Hope is a four letter word and the enemy of the newly broken-hearted.
I had two failed marriages and two broken engagements under my belt, but I was fortunate to sit next to the man of my dreams on a flight to the west coast. After bi-coastal dating and then living with him for a year, we married and I practiced law while he was establishing himself in the investment world. After four years, I was stricken with breast cancer. It was a tough year of treatment, but he was there for me throughout my successful battle. His love and support were heroic. Finally, I had found my soulmate.
Or so I thought.
We moved to LA at the end of my treatment and started a new life together. I caught him cheating five years later. I confronted him, hoping that that the prospect of losing me and his comfortable life would jolt him out of his mid-life madness and return him to my arms, wiser and more loving than ever. But there is that pesky word, “hope,” rearing its ugly head. As I hung on to the false hope of reconciliation and love evermore, he was playing contrite husband with me and banging her at the Four Seasons Hotel.
Several weeks later, he suggested that we take one last trip to New York to try to mend our relationship and move forward. I hoped (again) that he was sincere and that our ten years together could outweigh this month of deceit. New York held many wonderful memories for us, and I was looking forward to the opportunity to have him to myself in a romantic environment.
He had arrived a few days earlier and checked into the Peninsula Hotel. I was to meet him the evening that I arrived for dinner at Nobu. I breezed into the bar at the appointed hour, dressed for seduction, and proceeded to wait for an hour and a half. There were no calls or texts and he was unreachable. I hoped (again) that he was delayed by important work-related meetings.
Just as I was about to return to the hotel, he burst into the restaurant, breathless and full of excuses. Even though this was an ominous beginning to our reunion, I hoped (!) that he was telling the truth.
The next morning, he left at the crack of dawn, long before we could have breakfast in bed. As I began to dress for my day of shopping and a Broadway matinee, I noticed a scrap of paper on the desk. While the message was illegible, the bottom of the note contained the St. Regis Hotel monogram.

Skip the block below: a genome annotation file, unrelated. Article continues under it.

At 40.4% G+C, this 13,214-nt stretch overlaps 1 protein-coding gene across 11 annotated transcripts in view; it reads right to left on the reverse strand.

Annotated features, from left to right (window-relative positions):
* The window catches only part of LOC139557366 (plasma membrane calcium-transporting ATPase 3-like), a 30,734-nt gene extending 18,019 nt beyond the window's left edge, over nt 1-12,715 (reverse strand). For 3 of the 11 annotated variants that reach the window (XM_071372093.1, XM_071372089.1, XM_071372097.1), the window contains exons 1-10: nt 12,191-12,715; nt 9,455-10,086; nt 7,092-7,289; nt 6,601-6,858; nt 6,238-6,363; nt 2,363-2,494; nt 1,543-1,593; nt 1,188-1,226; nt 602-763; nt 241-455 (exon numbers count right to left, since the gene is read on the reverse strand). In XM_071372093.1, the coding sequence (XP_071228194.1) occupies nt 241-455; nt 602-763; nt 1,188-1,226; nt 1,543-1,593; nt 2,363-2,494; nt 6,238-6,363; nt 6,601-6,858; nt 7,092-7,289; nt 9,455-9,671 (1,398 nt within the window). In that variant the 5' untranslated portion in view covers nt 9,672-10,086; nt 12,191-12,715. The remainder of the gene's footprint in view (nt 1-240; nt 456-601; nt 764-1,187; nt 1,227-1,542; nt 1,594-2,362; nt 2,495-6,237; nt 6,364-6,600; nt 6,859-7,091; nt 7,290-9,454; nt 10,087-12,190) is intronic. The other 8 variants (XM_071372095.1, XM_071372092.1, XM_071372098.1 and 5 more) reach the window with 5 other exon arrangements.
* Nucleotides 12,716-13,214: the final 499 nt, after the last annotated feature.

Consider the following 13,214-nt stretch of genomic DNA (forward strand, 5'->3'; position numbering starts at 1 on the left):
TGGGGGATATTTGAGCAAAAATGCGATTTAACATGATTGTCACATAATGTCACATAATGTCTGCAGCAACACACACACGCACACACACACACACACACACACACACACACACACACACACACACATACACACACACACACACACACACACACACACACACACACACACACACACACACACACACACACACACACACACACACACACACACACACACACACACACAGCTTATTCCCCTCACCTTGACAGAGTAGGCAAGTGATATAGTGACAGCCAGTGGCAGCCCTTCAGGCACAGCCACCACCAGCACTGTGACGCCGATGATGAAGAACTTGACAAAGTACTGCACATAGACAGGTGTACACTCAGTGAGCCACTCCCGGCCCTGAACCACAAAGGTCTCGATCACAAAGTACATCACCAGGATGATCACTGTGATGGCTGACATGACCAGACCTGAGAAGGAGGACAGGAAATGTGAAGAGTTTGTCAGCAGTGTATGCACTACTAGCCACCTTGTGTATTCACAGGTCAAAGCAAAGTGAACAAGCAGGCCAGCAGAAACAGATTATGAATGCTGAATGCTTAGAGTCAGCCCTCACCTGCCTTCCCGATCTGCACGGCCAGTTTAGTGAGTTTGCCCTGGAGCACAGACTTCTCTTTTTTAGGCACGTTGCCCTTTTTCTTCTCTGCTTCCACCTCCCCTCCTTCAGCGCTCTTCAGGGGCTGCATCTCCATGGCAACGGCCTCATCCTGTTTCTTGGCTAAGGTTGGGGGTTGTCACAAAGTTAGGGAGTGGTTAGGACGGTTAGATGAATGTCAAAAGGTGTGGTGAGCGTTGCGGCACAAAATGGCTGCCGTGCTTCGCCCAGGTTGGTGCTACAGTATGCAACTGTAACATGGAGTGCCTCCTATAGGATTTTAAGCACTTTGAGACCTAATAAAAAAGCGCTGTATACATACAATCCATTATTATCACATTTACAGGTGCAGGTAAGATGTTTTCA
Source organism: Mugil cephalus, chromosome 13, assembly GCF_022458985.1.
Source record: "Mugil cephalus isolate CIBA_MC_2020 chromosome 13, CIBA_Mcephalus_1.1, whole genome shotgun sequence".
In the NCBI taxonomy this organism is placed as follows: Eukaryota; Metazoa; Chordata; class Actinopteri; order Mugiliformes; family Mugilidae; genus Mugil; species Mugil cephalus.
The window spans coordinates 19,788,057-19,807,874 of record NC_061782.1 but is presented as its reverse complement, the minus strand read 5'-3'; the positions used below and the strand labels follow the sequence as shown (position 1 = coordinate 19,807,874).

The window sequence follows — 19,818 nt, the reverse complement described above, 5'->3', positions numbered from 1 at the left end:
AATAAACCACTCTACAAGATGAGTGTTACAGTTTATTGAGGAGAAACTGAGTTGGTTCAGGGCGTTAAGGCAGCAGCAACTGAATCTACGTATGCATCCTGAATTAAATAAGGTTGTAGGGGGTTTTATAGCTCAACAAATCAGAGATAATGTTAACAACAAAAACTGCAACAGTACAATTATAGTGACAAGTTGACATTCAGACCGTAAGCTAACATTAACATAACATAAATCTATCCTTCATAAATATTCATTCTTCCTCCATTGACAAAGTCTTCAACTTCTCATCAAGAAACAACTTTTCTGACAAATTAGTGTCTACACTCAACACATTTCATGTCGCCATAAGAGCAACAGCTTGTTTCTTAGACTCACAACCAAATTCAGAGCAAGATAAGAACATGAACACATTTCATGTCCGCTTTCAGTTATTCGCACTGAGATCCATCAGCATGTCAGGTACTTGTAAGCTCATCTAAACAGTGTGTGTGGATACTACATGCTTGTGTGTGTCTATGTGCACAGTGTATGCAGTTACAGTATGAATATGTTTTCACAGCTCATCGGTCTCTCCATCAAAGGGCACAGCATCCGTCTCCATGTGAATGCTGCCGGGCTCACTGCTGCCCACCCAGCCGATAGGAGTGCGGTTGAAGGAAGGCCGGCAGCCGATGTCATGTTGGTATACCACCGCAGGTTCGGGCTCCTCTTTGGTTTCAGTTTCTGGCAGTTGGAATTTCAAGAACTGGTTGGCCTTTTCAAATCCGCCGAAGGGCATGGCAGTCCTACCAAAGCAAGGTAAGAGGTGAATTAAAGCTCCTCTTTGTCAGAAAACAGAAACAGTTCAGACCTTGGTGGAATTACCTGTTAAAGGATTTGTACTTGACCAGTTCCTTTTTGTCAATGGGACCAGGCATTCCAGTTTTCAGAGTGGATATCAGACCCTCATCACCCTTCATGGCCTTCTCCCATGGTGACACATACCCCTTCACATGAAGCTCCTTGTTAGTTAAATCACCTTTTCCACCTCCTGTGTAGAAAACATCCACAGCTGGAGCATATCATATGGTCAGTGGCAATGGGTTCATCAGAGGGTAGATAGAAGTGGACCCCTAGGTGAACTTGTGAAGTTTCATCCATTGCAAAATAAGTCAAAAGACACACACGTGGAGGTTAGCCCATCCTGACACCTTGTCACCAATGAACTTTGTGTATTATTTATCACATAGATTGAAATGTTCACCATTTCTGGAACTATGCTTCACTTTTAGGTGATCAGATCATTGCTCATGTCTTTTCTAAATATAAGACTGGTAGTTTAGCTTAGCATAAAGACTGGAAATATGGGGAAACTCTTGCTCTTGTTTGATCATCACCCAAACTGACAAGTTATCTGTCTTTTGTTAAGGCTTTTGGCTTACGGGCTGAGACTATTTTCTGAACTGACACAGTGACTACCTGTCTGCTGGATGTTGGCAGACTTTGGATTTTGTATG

On a hunch, I called the St. Regis and asked for the room of his mistress. She answered the phone. I hung up, promptly threw up in the trash can, packed my bags and flew home.
So why do I dislike hope so much?
1. It leads to devastating decisions. I knew that the marriage was over, and I still agreed to go to New York. It resulted in one of the most emotionally painful moments of my life, and while I do not blame myself for his abhorrent behavior, I would never have put myself in that position had I not had hope.
2. It halts the healing process. I could have started mourning the loss of my marriage, rather than dreaming of a reconciliation that was never in the picture.
3. It stalls the formulation of exit strategies, such as leasing a post office box, opening a new bank account, locating and preserving records and retaining a divorce lawyer — engaging in the next steps instead of being mired in a dead relationship.
4. It shuts out important messages from the universe. I knew in my gut that the marriage was over, but I allowed hope to drown out all of the messages that I was receiving to move on.
About The Author
Marcy Miller is a jewelry designer who practiced and taught management labor law for twenty years. She received degrees from the University of Pennsylvania and Georgetown University Law Center. She has served on more than fifteen local and national boards, and is currently dedicating her volunteer efforts to Cedars-Sinai Medical Center and the Museum of Contemporary Art, both in Los Angeles. She resides with her husband in Beverly Hills. Her memoir, Rebooting in Beverly Hills: A Wise and Wild Path for Navigating the Dating World (Bancroft Press) launches June 12.